What’s more, if single people do try and insert themselves or get involved in kids’ events, people’s current paranoia will likely suggest they are a pedophile of some sort. This is especially true for men. Good men steer clear of these situations. As a single woman, I had to be careful too.

However, it is so much fun to see the little ones all dressed up, excited over the events and candy and just cute as the dickens. It’s fun for us too, regardless of our age or status. I want to be involved in Trunk or Treat.

But I have questions the publicity simply didn’t answer. For example, it said, “Trunk Set Up: (decorate your trunk and have candy to pass out). Although I’ve seen some pictures of some decorated trunks and know some basics, how exactly does that work?

If I’d been to an event, even one Trunk or Treat event, in the past, I would know something like where and how do I park? Who can tell me? Will someone guide me when I get there? I can assume it takes place in the parking lot but other than that I’m clueless.

How much candy? I don’t have a clue as to how many kids are Primary age. I don’t have anything to guide me on how to prepare. I don’t have kids now and I’ve never had kids in the past. Help! How many kids, approximately, should I prepare for? I don’t want to run out of candy or be unprepared for something.


There are others like me!

The publicity we got was probably suitable for most people, especially those already familiar with these types of events and certainly those who have children. For others, we need more information.

Luckily, the “Event Details” portion of the digital calendars allows for this information. You can put quite a lot there. You just can’t divide it into paragraphs or format it in any way. I can live with that problem as long as the details I need are there.

Please, give everybody enough information to fully participate! Don’t just give us cryptic information and expect us to somehow know the rest. We often don’t.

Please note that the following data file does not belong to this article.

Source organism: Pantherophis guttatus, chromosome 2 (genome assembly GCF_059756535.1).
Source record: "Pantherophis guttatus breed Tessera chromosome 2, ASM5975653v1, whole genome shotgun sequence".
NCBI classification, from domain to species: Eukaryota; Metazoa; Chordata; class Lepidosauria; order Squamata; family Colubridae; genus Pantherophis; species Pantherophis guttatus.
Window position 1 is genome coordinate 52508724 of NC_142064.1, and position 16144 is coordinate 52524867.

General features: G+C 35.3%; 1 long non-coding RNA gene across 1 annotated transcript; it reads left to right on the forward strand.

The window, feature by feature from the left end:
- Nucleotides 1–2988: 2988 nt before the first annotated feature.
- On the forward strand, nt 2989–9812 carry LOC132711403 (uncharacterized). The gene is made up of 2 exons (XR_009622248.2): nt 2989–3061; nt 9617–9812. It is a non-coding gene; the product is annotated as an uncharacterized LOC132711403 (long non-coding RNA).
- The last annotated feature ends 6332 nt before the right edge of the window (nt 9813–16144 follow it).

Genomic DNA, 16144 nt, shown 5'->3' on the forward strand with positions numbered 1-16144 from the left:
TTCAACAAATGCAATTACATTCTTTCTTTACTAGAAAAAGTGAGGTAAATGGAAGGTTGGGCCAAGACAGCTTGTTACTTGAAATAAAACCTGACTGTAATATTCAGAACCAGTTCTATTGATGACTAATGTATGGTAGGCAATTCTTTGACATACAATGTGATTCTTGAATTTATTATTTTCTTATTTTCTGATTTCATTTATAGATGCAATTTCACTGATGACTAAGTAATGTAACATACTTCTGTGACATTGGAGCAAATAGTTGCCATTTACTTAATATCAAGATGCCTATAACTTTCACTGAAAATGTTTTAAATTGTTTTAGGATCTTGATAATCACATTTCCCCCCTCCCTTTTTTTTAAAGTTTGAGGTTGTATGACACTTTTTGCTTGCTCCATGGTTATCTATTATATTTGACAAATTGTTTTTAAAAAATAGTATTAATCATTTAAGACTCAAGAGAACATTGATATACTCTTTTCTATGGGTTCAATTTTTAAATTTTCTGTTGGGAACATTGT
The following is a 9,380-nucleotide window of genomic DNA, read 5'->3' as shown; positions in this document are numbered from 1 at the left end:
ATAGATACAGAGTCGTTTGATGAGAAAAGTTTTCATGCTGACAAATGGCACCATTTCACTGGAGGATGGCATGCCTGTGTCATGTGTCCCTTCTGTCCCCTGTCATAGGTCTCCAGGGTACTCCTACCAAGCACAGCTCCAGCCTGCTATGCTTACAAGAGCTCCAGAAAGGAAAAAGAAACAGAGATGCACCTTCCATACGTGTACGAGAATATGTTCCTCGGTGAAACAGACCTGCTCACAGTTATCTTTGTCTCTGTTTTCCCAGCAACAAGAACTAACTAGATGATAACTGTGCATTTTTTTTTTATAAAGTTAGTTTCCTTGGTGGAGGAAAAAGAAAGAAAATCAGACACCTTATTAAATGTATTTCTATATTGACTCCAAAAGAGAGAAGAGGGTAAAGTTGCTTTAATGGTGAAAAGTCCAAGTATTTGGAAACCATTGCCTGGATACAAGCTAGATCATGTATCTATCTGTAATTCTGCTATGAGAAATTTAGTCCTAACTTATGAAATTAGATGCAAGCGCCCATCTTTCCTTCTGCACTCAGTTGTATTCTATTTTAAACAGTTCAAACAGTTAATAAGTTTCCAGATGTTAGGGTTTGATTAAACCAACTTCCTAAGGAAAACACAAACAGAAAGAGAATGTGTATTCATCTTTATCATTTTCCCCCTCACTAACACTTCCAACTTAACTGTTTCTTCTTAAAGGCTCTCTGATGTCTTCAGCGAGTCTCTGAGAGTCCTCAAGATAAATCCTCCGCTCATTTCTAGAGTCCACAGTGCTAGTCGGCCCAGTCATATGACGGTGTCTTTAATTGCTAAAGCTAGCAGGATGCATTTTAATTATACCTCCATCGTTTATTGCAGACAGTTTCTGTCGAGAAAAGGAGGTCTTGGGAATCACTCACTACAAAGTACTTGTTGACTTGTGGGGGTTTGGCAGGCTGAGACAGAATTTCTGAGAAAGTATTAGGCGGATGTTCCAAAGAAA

Digital tools can and should contain details.

Correct or remove inaccurate information immediately!

Inaccurate information is always corrected quickly when given verbally or in the paper tools. Why it is allowed to persist in digital tools is puzzling.

This was a severe problem in one of my stakes. People were showing up for events that had either been rescheduled or canceled altogether but no one had bothered to update this on the digital calendars.

Obviously, this is a problem for these poor people and the non-existent events they are trying to attend. However, there are larger implications.

When you allow inaccurate information to persist on the digital calendars, you are training people to believe that information on these tools is unreliable. This holds true for all events, even if the information for other events is reliable. This could impact things now and far into the future.

In the past, the Church had counseled that if we are going to use the tools, they need to be kept current. This is still excellent advice.

Assignment for Leaders:
  • Review the events to see if people are scheduling building resources properly. Contact those who aren't and encourage them to do better and/or change it yourself.
  • Review the information currently on the calendars. Seek to make it complete, especially anything under your jurisdiction.
  • If you see any inaccurate information, get it edited/removed immediately!
Assignment for Members:
  • Commit to scheduling all building resources if you ever have to enter an event on the calendars.
  • Review the information currently on the calendars. What additional information would be needed to make it complete. Ask the requisite leaders for it.
  • If you see any inaccurate information, check who last updated the event information and ask them to edit/remove it.